Fluorescent Light continues another tradition of speaking to both idealism and realism, but rather than deflating optimism with reality, they’re doing the opposite. Instead, they are complicating reality with impassioned, romantic idealism. The second track on the album,“Fluorescent Light” sees Stars at their best: a plea for love and a pointed jab against nihilism and isolation, with Millan and Campbell shouting on the chorus, “Come out with me tonight! No one falls in love under fluorescent light!”
“People don’t really believe in romance,” Millan remarks when asked about the phenomenon. “There’s a whole generation of people that think love songs are stupid, so I feel like we’re doing the opposite thing, which is trying to make you reconcile that there is love, even in your screen. I feel like that’s our job: to remind you that there is idealism and love rather than realism.”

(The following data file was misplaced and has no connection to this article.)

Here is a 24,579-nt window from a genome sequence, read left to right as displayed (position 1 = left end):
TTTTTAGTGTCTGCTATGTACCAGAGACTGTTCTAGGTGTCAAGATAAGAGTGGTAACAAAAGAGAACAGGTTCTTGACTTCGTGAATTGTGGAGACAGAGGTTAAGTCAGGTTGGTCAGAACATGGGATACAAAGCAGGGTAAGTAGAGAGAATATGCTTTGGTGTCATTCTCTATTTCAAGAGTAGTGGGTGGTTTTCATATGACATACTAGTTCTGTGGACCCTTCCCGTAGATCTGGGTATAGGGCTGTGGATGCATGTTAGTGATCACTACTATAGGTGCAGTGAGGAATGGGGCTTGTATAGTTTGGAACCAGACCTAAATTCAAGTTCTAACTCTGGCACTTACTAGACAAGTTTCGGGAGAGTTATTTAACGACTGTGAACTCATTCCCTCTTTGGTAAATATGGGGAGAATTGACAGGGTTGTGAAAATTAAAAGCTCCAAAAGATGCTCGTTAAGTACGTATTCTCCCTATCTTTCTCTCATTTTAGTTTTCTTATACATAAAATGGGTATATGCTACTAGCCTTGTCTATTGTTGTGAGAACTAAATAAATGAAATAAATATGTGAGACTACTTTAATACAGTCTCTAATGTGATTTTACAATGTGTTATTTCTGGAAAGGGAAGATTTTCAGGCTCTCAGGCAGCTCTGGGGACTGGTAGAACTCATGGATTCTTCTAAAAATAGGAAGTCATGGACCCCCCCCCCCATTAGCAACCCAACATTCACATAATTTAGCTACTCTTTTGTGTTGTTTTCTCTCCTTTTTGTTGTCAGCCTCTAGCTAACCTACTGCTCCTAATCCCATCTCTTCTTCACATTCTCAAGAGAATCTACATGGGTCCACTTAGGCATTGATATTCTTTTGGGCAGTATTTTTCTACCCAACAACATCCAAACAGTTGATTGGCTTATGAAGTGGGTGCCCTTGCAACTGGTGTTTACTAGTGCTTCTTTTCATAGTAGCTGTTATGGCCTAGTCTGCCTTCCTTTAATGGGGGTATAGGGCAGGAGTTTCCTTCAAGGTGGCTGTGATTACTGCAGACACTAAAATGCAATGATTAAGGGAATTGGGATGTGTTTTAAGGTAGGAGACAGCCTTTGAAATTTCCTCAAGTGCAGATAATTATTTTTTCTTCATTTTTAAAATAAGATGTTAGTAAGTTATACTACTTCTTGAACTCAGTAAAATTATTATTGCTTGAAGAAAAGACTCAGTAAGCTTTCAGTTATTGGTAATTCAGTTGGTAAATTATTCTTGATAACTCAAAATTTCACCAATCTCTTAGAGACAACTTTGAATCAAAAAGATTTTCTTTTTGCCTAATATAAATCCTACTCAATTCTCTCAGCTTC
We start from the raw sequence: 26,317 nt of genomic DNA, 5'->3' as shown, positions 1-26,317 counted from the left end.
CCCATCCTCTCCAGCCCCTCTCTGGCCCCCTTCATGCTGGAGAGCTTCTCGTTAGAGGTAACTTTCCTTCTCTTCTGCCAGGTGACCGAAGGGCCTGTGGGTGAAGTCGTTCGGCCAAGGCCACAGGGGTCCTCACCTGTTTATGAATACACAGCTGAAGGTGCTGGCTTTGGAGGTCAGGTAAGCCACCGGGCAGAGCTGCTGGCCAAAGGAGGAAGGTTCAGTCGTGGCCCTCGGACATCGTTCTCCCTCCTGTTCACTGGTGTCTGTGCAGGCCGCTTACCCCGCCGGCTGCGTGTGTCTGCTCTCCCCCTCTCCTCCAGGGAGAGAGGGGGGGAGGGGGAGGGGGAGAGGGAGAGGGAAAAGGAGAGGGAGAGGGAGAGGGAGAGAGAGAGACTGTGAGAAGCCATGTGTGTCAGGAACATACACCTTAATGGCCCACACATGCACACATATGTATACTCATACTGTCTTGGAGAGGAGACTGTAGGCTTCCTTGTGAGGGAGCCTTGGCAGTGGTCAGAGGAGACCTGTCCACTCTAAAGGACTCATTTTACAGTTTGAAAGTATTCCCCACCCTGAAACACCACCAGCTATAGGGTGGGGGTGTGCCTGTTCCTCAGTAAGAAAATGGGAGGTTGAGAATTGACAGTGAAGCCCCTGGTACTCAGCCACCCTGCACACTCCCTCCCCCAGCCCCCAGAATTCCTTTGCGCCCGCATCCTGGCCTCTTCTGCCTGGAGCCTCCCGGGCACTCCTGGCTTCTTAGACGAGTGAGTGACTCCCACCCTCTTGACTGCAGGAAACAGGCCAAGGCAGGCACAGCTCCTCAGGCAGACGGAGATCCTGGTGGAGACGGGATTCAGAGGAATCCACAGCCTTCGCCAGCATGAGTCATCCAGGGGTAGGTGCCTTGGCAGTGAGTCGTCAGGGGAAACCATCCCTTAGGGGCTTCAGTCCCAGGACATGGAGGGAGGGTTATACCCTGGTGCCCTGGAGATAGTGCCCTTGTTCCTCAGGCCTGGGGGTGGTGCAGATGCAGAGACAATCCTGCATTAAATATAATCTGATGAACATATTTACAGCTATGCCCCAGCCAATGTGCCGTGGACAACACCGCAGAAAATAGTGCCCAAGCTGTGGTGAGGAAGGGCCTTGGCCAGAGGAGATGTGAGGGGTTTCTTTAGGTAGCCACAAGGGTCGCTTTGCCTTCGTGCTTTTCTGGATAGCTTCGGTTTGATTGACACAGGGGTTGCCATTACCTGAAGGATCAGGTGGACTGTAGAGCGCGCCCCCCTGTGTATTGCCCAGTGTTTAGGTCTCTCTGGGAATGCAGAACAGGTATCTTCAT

Campbell doubles down on the liminal space the band occupies, between taking themselves seriously and an earnest kind of playfulness. He’s jokes that he’s not upstanding enough to be on the glamorous Thompson rooftop (an improvised apple bong sitting on the table in front of him). “We are very engaged in that moment after you leave work, when the sun is going down and the lights are coming on and the city becomes bigger than the sky,” he smiles.
Campbell is vehement in his belief that the driving forces in life don’t whither as we get older. “Whatever age you are, pop music is uniquely capable of capturing that feeling of possibility, and that feeling of struggle between who you want to be and who you actually are. I’ve been obsessed with it, and I’m in love with that feeling.”